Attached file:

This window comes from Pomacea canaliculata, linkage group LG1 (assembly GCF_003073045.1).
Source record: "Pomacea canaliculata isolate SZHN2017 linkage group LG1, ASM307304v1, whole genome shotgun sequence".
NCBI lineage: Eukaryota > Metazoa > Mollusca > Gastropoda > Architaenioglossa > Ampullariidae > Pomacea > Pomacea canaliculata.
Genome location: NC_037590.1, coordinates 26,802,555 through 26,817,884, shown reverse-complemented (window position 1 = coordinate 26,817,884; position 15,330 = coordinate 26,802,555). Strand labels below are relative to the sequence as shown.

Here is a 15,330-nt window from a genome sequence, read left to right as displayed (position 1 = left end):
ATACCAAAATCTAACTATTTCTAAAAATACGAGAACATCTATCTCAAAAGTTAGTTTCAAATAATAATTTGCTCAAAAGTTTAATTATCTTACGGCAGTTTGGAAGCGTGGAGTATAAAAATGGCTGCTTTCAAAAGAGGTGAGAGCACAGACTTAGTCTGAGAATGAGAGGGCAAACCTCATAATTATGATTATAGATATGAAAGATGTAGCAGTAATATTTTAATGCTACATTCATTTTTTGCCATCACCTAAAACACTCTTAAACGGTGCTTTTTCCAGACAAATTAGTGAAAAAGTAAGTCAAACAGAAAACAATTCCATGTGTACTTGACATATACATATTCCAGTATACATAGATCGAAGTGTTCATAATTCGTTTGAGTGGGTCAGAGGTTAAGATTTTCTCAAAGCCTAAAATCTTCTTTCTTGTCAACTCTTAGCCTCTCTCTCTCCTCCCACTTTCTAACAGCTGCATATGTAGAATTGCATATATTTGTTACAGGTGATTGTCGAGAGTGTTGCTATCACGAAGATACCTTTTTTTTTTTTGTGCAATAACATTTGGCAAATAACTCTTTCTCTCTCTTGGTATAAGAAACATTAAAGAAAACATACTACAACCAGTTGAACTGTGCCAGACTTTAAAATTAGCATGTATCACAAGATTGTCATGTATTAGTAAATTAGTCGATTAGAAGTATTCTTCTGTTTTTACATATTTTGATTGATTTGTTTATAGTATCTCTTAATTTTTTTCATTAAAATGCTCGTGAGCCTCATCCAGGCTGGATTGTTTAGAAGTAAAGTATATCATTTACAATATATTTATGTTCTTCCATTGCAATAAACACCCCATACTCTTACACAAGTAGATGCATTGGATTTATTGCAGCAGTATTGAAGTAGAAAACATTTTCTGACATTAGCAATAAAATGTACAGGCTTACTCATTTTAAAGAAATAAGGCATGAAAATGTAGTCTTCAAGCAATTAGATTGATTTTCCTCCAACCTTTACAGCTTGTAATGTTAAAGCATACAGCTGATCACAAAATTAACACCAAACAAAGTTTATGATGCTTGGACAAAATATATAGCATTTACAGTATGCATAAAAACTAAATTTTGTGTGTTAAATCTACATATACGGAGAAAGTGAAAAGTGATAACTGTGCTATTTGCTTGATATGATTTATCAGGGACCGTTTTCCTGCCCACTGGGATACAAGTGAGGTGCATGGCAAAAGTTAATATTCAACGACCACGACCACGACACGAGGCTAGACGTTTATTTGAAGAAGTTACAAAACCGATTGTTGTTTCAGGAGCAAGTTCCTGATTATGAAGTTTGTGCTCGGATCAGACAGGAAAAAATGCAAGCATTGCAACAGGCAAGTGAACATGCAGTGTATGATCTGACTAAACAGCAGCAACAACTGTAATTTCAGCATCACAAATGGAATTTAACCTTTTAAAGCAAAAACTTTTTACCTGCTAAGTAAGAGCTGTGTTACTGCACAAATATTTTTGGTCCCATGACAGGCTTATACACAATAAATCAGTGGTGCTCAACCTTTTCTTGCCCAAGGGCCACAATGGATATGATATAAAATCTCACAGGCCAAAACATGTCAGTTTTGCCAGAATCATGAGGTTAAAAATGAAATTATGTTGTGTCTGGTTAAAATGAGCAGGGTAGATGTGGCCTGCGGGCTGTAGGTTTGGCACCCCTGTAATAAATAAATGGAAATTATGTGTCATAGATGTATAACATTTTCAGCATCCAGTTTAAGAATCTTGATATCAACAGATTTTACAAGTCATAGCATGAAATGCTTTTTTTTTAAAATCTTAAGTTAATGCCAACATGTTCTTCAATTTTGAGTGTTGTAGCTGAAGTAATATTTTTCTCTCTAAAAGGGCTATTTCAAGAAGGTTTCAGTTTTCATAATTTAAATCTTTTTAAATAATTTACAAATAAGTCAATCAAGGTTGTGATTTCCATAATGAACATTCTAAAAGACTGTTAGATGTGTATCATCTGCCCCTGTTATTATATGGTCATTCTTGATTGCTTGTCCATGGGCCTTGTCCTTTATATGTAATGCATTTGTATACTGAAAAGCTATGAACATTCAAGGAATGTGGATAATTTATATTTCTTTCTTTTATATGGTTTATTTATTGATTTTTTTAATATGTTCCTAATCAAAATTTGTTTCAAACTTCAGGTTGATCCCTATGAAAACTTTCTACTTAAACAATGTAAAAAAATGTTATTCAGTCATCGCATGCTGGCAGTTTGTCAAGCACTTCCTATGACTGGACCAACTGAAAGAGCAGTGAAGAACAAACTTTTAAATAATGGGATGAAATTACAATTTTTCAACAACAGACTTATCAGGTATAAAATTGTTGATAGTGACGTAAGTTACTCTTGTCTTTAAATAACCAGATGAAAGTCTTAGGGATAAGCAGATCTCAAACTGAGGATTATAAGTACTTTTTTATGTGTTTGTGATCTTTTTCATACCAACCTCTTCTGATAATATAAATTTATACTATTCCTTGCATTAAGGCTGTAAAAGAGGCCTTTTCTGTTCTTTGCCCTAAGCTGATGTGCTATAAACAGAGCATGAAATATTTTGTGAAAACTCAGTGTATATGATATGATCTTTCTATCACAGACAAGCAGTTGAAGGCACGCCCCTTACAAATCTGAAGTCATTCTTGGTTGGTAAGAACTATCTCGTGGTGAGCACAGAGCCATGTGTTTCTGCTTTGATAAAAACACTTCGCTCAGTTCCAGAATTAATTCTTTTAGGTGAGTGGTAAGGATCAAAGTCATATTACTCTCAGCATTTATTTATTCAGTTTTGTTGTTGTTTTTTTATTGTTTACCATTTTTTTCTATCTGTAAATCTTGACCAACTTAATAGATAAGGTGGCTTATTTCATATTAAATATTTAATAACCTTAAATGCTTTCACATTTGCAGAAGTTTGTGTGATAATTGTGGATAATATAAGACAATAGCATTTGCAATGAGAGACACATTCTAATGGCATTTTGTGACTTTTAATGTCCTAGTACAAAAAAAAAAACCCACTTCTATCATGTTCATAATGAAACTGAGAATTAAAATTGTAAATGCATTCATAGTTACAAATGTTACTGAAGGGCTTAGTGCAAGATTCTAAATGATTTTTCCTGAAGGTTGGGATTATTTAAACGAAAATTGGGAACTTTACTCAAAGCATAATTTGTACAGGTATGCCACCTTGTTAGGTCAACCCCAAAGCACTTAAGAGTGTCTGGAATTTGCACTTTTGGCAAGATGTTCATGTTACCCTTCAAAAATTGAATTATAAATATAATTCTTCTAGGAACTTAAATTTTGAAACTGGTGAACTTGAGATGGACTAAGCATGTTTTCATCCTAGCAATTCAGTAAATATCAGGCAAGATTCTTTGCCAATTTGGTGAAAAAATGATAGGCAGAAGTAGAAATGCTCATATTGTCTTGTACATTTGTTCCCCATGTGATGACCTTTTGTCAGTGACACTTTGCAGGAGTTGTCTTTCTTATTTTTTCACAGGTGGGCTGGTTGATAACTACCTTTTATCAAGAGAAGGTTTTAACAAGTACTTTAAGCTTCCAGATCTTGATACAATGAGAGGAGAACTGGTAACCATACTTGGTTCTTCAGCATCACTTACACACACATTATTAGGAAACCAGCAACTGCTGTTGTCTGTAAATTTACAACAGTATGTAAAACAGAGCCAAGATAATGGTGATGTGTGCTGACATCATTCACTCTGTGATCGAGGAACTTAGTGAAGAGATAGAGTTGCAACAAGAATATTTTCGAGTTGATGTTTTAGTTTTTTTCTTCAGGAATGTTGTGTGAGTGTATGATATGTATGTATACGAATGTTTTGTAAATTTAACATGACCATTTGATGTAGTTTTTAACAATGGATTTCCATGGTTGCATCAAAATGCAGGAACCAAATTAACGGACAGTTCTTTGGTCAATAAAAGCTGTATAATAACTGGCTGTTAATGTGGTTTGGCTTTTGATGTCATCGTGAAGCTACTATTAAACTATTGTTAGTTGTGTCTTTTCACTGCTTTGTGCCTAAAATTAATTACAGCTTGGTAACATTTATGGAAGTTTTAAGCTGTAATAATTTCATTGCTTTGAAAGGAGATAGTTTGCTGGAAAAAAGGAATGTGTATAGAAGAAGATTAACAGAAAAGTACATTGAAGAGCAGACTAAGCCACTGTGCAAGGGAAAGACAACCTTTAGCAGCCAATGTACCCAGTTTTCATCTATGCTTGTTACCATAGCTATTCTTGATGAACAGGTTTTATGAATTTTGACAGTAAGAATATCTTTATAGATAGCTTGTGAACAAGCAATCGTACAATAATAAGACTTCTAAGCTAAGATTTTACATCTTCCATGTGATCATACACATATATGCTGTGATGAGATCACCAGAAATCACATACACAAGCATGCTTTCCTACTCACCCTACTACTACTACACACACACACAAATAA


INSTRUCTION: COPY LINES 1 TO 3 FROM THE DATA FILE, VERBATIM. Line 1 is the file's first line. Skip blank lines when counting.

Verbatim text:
This window comes from Pomacea canaliculata, linkage group LG1 (assembly GCF_003073045.1).
Source record: "Pomacea canaliculata isolate SZHN2017 linkage group LG1, ASM307304v1, whole genome shotgun sequence".
NCBI lineage: Eukaryota > Metazoa > Mollusca > Gastropoda > Architaenioglossa > Ampullariidae > Pomacea > Pomacea canaliculata.